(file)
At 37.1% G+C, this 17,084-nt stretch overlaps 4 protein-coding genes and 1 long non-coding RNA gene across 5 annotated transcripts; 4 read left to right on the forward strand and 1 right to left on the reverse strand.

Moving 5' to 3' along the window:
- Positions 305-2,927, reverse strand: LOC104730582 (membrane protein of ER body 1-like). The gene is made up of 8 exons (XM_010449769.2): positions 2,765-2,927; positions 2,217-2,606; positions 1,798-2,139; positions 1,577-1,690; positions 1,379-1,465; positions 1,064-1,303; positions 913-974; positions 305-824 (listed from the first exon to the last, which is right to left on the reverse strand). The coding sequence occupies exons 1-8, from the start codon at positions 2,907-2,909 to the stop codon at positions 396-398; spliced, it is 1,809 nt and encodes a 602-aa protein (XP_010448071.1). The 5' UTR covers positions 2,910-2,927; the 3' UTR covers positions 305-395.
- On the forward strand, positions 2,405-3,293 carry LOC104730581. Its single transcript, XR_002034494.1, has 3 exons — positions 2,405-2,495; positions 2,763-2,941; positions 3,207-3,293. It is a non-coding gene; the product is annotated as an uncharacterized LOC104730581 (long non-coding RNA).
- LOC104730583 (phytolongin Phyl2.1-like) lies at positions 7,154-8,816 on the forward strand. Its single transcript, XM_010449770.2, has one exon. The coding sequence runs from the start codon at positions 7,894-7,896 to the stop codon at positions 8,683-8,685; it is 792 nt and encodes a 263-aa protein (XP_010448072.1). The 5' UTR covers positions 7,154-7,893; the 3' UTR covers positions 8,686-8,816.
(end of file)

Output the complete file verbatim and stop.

At 37.1% G+C, this 17,084-nt stretch overlaps 4 protein-coding genes and 1 long non-coding RNA gene across 5 annotated transcripts; 4 read left to right on the forward strand and 1 right to left on the reverse strand.

Moving 5' to 3' along the window:
- Positions 305-2,927, reverse strand: LOC104730582 (membrane protein of ER body 1-like). The gene is made up of 8 exons (XM_010449769.2): positions 2,765-2,927; positions 2,217-2,606; positions 1,798-2,139; positions 1,577-1,690; positions 1,379-1,465; positions 1,064-1,303; positions 913-974; positions 305-824 (listed from the first exon to the last, which is right to left on the reverse strand). The coding sequence occupies exons 1-8, from the start codon at positions 2,907-2,909 to the stop codon at positions 396-398; spliced, it is 1,809 nt and encodes a 602-aa protein (XP_010448071.1). The 5' UTR covers positions 2,910-2,927; the 3' UTR covers positions 305-395.
- On the forward strand, positions 2,405-3,293 carry LOC104730581. Its single transcript, XR_002034494.1, has 3 exons — positions 2,405-2,495; positions 2,763-2,941; positions 3,207-3,293. It is a non-coding gene; the product is annotated as an uncharacterized LOC104730581 (long non-coding RNA).
- LOC104730583 (phytolongin Phyl2.1-like) lies at positions 7,154-8,816 on the forward strand. Its single transcript, XM_010449770.2, has one exon. The coding sequence runs from the start codon at positions 7,894-7,896 to the stop codon at positions 8,683-8,685; it is 792 nt and encodes a 263-aa protein (XP_010448072.1). The 5' UTR covers positions 7,154-7,893; the 3' UTR covers positions 8,686-8,816.